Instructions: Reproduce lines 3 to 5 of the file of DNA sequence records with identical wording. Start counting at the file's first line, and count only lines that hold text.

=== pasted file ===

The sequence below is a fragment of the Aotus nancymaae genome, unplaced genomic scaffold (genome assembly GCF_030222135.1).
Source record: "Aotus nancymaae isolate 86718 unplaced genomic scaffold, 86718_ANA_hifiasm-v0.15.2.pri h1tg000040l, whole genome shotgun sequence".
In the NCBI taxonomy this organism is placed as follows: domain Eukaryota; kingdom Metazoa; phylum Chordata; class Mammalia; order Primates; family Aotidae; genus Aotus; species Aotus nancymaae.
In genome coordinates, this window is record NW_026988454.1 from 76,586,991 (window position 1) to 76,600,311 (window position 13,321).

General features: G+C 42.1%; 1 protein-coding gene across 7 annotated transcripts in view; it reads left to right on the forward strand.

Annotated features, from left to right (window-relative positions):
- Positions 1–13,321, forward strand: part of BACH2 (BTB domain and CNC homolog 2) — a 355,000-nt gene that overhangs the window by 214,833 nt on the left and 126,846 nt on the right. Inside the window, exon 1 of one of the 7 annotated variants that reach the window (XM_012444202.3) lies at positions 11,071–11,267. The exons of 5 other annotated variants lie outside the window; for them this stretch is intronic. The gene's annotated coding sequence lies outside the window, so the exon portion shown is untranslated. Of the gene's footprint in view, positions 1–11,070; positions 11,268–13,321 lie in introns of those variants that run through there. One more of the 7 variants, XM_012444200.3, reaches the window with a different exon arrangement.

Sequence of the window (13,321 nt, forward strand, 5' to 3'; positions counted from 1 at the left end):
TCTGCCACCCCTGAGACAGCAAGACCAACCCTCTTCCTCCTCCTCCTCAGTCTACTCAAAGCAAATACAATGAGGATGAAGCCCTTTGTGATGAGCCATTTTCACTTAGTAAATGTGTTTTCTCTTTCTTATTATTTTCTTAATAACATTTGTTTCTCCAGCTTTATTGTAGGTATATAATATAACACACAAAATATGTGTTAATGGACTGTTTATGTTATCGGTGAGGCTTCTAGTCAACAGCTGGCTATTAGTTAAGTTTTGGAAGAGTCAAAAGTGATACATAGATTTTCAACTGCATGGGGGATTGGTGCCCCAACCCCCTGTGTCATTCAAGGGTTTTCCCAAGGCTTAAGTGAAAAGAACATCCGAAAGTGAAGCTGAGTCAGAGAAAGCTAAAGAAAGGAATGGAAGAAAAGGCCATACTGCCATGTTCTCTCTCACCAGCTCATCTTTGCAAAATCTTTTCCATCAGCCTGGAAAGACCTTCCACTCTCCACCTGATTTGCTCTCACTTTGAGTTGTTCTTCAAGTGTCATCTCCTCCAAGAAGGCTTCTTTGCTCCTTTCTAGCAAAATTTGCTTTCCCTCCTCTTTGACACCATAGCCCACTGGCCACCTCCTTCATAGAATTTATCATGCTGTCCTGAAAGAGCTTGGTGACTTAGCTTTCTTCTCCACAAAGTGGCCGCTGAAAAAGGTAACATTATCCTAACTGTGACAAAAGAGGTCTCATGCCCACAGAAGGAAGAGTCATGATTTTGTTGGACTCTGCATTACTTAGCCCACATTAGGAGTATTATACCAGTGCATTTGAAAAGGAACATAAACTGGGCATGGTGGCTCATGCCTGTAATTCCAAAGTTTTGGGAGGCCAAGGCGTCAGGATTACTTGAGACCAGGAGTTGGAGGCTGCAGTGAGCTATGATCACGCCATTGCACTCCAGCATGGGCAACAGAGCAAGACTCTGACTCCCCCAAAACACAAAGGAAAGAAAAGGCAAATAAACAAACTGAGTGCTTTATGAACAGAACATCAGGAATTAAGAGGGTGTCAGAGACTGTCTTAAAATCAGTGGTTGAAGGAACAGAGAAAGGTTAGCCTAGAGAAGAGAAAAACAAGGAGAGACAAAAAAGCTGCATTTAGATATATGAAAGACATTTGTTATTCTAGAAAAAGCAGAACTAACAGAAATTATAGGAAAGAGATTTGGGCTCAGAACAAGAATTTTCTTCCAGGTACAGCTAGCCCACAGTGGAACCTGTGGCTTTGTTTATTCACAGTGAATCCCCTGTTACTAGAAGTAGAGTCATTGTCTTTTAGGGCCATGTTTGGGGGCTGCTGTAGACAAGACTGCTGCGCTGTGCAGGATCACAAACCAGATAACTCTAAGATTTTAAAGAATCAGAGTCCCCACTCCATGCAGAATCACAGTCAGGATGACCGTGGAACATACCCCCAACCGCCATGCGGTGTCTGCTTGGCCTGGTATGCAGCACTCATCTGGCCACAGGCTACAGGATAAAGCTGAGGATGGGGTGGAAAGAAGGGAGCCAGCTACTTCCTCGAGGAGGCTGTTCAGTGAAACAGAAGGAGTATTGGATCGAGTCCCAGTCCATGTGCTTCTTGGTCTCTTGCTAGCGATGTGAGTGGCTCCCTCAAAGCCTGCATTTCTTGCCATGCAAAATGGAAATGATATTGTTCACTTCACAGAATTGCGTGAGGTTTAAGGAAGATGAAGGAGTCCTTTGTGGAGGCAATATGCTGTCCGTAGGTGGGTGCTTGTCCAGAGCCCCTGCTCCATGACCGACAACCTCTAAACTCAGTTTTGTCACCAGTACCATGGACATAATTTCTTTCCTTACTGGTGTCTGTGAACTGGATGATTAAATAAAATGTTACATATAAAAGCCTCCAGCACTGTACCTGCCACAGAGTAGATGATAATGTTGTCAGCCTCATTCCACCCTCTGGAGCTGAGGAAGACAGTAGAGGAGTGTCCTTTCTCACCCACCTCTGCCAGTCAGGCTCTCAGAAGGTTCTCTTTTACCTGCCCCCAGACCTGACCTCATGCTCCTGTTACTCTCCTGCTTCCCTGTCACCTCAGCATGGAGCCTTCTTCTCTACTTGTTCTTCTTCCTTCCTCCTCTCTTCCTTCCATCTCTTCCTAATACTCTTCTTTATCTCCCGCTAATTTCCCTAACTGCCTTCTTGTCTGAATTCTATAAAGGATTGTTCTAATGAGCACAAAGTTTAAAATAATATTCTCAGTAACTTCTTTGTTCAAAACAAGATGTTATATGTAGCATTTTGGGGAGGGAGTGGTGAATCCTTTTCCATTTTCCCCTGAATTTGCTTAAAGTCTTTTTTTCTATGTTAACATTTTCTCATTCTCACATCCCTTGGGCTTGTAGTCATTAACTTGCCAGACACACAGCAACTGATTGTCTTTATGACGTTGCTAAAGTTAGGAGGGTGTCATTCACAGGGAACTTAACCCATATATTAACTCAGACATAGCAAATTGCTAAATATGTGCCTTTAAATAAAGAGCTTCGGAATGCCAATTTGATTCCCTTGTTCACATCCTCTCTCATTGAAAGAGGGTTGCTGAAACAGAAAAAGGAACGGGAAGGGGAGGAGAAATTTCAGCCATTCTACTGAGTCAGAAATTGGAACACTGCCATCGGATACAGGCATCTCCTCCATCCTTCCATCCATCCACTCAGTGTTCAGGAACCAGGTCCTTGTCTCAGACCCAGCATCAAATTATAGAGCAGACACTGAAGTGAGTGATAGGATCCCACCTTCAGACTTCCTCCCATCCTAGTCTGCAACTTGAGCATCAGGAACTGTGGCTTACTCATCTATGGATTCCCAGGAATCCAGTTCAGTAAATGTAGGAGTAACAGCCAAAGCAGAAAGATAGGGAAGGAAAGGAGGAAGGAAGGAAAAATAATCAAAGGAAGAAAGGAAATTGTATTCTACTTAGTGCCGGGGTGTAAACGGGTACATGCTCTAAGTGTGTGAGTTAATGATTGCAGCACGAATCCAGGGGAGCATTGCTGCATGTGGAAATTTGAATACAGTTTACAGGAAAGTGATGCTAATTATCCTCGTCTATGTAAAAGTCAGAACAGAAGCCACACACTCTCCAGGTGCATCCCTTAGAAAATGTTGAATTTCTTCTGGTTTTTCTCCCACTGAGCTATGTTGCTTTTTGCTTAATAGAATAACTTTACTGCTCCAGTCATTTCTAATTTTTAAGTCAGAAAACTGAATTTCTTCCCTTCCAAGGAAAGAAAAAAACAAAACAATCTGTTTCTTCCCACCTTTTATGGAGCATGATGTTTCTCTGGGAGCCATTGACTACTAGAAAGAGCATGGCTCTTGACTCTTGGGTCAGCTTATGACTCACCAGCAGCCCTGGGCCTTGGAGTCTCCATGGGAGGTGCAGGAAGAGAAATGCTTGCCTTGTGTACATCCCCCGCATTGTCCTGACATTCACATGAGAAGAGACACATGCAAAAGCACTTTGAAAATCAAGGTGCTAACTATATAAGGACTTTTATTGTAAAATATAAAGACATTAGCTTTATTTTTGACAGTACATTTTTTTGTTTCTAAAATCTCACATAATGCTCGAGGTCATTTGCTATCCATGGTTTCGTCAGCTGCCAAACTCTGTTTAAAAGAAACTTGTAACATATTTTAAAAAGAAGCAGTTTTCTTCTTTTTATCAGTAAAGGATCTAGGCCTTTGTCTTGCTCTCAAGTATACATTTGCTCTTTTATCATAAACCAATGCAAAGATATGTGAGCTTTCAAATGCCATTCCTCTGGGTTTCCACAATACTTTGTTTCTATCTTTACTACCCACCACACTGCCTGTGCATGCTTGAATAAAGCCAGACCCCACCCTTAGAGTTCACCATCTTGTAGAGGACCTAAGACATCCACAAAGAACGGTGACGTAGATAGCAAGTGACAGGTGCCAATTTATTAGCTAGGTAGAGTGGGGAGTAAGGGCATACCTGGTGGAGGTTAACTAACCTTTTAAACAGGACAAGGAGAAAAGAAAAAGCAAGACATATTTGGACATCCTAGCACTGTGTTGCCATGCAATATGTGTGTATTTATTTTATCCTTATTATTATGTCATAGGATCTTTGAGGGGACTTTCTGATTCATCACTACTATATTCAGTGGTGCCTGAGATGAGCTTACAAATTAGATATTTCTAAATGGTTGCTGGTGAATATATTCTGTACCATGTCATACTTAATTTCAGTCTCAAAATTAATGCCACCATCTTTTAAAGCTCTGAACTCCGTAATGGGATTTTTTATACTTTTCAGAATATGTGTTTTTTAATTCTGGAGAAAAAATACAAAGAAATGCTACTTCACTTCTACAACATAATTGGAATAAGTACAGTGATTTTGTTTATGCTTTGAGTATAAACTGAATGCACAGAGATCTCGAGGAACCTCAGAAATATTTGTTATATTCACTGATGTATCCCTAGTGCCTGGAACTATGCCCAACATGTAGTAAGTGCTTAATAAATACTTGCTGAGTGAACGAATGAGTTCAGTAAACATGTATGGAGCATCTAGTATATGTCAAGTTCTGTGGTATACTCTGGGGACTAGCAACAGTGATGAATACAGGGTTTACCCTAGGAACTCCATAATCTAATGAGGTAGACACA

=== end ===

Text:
In the NCBI taxonomy this organism is placed as follows: domain Eukaryota; kingdom Metazoa; phylum Chordata; class Mammalia; order Primates; family Aotidae; genus Aotus; species Aotus nancymaae.
In genome coordinates, this window is record NW_026988454.1 from 76,586,991 (window position 1) to 76,600,311 (window position 13,321).

General features: G+C 42.1%; 1 protein-coding gene across 7 annotated transcripts in view; it reads left to right on the forward strand.